World’s Oldest Living Dog
on May 21, 2009
Posted in Fun
The little dog from Port Jefferson Station in New York was also honored by the Guinness Book of World Records as the World’s Oldest Living Dog.
The Dachshund, named Chanel, was thrown a birthday party by her owner Denice Shaughnessy at the New York Dog Spa and Hotel in Manhattan.
But Chanel’s birthday ‘day’ started even earlier than that with an appearance on the Today Show!
Chanel was escorted by an entourage of mounted police and news reporters and photographers just to prove how important she really is. During the television show, Chanel and Denise were awarded a plaque from an official from the Guinness Book of World Records.
“On behalf of Guinness World Records, I’m here to present the record to Denice Shaugnessey for the World’s Oldest Living Dog at 21 years,” announced the Guinness official.
Denice explained that Chanel used to have reddish hair which had turned white over the years. Due to the fact that Chanel has cataracts in both of her eyes, she now has to wear Doggles, special glasses made just for dogs. During the summertime Chanel will also wear a small sun visor on her head to protect her from the sun’s harmful rays.
As she has aged, Chanel has become less tolerant of other people whom she believes is infringing on her personal space.
“She doesn’t like to be bothered,” Denice said. “She doesn’t like to have her face washed. She doesn’t let anybody hold her except me nowadays.”
Chanel also feels the cold terribly and so Denice keeps the temperature of their house at 72 degrees Fahrenheit and makes Chanel wear a sweater. Because her teeth are not as strong as they used to be, Chanel eats a diet consisting mostly of boiled chicken and other soft foods.
“Up until a year or so ago, she would eat table food,” Karl Shaughnessy said. “Baloney, liverwurst or ham, whatever she felt like chewing on. Now, she won’t do the ham, but she will eat the liverwurst. She is pretty finicky.”
“There are things that you give them, just like you do people, to keep their bones healthy. You have to love them. It’s not a sometimes job, it’s a full-time job,” said Denice. “She’s just been my best friend.”
Ironically, Chanel started her life in an animal shelter in Virginia and was adopted by Denice when she was only 6 weeks old for her then 12 year old daughter but Chanel quickly became Denice’s dog instead.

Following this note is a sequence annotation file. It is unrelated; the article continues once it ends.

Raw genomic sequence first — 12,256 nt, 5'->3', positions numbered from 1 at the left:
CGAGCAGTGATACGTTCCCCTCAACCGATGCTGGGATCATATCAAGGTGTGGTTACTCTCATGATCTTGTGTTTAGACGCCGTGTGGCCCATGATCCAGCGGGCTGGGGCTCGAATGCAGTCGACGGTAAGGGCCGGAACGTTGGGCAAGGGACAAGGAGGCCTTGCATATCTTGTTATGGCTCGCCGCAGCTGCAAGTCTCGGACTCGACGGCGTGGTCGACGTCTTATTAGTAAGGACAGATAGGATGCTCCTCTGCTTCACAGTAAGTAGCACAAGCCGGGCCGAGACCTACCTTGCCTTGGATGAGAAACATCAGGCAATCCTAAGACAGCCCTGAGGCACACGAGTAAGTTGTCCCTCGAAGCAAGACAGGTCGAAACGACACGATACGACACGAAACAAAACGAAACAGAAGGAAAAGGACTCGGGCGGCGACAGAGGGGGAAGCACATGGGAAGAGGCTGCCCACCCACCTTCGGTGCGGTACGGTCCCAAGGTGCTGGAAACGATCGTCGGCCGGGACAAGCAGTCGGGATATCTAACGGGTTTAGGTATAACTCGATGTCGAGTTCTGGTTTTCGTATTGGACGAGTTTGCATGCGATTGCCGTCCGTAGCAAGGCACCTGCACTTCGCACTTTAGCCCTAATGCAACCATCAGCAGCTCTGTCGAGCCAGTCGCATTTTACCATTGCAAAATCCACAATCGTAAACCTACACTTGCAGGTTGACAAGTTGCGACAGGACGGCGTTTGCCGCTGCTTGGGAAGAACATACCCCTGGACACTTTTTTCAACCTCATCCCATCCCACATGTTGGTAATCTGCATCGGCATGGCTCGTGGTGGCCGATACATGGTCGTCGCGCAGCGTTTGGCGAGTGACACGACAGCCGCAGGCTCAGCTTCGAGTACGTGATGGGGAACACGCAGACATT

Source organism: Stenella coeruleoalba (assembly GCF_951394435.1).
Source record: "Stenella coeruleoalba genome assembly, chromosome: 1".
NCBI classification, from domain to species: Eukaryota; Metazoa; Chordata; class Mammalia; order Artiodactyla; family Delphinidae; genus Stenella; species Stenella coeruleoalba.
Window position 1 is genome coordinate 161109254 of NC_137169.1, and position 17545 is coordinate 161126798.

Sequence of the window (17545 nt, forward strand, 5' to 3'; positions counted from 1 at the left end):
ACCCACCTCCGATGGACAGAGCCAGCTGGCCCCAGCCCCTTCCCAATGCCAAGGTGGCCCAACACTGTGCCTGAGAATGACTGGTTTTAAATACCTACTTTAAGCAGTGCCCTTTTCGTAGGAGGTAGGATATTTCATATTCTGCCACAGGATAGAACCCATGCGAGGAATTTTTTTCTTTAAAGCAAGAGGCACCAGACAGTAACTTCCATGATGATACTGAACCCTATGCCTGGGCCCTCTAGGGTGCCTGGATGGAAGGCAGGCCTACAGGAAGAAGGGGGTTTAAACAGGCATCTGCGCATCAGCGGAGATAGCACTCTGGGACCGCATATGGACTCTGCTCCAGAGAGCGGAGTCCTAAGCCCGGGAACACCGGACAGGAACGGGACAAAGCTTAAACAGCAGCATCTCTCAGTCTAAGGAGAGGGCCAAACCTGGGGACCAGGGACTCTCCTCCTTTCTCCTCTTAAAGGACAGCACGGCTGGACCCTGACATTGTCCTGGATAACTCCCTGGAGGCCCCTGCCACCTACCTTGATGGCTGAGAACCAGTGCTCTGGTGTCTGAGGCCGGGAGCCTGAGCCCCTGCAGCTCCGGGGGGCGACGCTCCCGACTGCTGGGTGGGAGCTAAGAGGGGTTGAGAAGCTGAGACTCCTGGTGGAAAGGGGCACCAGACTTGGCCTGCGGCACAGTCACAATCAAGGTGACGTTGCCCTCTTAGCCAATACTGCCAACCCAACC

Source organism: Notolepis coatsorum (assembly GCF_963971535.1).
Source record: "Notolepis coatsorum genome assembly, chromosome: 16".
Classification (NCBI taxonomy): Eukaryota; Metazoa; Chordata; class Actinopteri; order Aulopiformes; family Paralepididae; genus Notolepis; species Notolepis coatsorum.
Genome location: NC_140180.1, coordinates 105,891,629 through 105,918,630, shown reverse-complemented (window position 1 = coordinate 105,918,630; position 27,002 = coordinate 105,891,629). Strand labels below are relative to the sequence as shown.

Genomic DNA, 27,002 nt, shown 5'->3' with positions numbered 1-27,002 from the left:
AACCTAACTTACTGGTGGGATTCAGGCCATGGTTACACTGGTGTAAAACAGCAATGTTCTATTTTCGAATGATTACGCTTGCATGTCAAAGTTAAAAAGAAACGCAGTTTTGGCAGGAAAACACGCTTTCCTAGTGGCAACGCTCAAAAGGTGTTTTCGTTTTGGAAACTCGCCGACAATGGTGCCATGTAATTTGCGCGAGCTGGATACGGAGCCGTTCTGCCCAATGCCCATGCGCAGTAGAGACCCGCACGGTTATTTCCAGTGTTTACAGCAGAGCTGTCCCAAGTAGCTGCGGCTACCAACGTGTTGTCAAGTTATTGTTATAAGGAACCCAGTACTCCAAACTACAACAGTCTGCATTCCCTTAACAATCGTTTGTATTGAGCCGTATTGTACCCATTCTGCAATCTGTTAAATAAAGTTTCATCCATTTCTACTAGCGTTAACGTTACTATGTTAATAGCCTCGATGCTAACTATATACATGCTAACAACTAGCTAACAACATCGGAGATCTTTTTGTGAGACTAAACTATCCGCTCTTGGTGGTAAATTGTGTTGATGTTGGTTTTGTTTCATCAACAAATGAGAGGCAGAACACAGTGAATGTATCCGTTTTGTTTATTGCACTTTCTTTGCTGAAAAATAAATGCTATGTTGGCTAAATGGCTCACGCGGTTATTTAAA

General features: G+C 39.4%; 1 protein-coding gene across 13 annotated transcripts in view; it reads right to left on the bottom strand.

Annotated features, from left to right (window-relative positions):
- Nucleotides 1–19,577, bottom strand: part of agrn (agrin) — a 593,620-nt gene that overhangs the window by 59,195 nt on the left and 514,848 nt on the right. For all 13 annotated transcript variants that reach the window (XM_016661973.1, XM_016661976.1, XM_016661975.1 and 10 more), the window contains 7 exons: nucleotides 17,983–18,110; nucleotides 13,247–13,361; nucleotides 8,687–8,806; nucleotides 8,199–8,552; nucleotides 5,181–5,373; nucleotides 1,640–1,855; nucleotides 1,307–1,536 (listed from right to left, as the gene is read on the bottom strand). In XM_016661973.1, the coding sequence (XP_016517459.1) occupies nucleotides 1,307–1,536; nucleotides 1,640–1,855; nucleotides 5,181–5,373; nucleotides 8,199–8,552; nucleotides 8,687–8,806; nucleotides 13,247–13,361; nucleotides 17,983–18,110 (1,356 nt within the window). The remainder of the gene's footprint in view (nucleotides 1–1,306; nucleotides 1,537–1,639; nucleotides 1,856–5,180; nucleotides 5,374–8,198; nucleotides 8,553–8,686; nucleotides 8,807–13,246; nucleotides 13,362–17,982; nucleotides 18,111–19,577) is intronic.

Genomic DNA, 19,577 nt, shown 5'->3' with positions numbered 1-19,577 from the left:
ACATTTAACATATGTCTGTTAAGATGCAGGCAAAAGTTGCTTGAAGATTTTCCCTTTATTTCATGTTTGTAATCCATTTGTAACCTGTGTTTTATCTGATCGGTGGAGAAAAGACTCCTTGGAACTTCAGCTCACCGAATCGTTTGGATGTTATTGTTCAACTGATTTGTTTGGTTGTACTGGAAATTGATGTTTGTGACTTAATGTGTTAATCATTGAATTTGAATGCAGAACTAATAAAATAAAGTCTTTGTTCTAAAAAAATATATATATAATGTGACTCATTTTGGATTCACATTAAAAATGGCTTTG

Denice said that she and Chanel would run at least 4 miles a day when Chanel was much younger.
“She’s an old lady,” explained Denice’s husband, Karl, a former New York City police officer. “You treat her like you would treat your grandmother. You have to treat her that way. You keep her sweater on at nighttime.”
The Shaughnessy’s used to joke about Chanel’s age becoming recognized by the Guinness Book of World Records.
Karl explained that: “When she turned 18 or 19, we wrote an e-mail to them, and they said, ‘We won’t do anything until she is 20.’ Then, when she turned 20, we had to get a letter from the vet, and three letters from people who have known her since she was a puppy. It’s actually amazing, I remember when the [Guinness] certificate came and thinking, ‘Wow, 20-years-old. Can she make it to 21?”
In doggie years, Chanel is 120 years old! This is based on the scientific calculation that a dog’s first year equals 15 human years and the dog’s second year is 10 years. After that, it’s five years for each year after that.
Sadly, Denice says that she has thought about what she will have do when Chanel’s age really begins to show, and hopes that she will never have to make that kind of a decision.
“I absolutely love her so much, and I am really just hoping that when it is time to go, she just goes in her sleep,” Denice said.
Before Chanel there were other ‘old’ dogs. Such as a Labrador mix called Bella who died in September 2009, at the age of 29 and Butch who died in 2003 at the age of 28.
However the oldest dog that was ever recorded was a sheepdog from Australia named Bluey, who lived to be 29 years old.
Photo Credit: kdka.com
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Janice Huntingford, DVM, has been in veterinary practice for over 30 years and has founded two veterinary clinics since receiving her Doctor of Veterinary Medicine at the Ontario Veterinary College, University of Guelph. She has studied extensively in both conventional and holistic modalities. Ask Dr. Jan